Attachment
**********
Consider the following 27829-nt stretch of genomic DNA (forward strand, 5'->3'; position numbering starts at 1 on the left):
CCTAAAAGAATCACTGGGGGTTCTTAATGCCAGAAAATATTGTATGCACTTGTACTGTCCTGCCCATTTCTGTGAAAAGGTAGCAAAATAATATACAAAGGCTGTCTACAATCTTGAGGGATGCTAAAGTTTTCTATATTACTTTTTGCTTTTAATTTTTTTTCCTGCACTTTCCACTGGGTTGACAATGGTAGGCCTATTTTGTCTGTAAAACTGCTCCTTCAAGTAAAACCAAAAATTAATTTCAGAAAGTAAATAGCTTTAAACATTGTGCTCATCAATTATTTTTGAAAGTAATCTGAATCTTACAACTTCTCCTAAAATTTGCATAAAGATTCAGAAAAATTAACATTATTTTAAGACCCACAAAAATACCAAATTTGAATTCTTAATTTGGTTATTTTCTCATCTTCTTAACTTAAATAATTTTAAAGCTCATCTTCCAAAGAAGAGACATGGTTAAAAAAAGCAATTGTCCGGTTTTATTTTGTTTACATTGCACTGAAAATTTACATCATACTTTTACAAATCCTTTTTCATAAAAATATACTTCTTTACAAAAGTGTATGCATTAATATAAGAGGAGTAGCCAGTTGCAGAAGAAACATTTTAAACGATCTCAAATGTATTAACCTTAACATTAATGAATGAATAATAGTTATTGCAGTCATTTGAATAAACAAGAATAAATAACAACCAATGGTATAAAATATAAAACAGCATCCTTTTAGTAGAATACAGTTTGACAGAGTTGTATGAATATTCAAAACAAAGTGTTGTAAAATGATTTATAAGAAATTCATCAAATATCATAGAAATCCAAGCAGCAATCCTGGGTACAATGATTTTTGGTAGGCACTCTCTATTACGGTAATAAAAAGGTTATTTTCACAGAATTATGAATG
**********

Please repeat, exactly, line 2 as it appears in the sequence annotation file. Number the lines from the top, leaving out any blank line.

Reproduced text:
CCTAAAAGAATCACTGGGGGTTCTTAATGCCAGAAAATATTGTATGCACTTGTACTGTCCTGCCCATTTCTGTGAAAAGGTAGCAAAATAATATACAAAGGCTGTCTACAATCTTGAGGGATGCTAAAGTTTTCTATATTACTTTTTGCTTTTAATTTTTTTTCCTGCACTTTCCACTGGGTTGACAATGGTAGGCCTATTTTGTCTGTAAAACTGCTCCTTCAAGTAAAACCAAAAATTAATTTCAGAAAGTAAATAGCTTTAAACATTGTGCTCATCAATTATTTTTGAAAGTAATCTGAATCTTACAACTTCTCCTAAAATTTGCATAAAGATTCAGAAAAATTAACATTATTTTAAGACCCACAAAAATACCAAATTTGAATTCTTAATTTGGTTATTTTCTCATCTTCTTAACTTAAATAATTTTAAAGCTCATCTTCCAAAGAAGAGACATGGTTAAAAAAAGCAATTGTCCGGTTTTATTTTGTTTACATTGCACTGAAAATTTACATCATACTTTTACAAATCCTTTTTCATAAAAATATACTTCTTTACAAAAGTGTATGCATTAATATAAGAGGAGTAGCCAGTTGCAGAAGAAACATTTTAAACGATCTCAAATGTATTAACCTTAACATTAATGAATGAATAATAGTTATTGCAGTCATTTGAATAAACAAGAATAAATAACAACCAATGGTATAAAATATAAAACAGCATCCTTTTAGTAGAATACAGTTTGACAGAGTTGTATGAATATTCAAAACAAAGTGTTGTAAAATGATTTATAAGAAATTCATCAAATATCATAGAAATCCAAGCAGCAATCCTGGGTACAATGATTTTTGGTAGGCACTCTCTATTACGGTAATAAAAAGGTTATTTTCACAGAATTATGAATG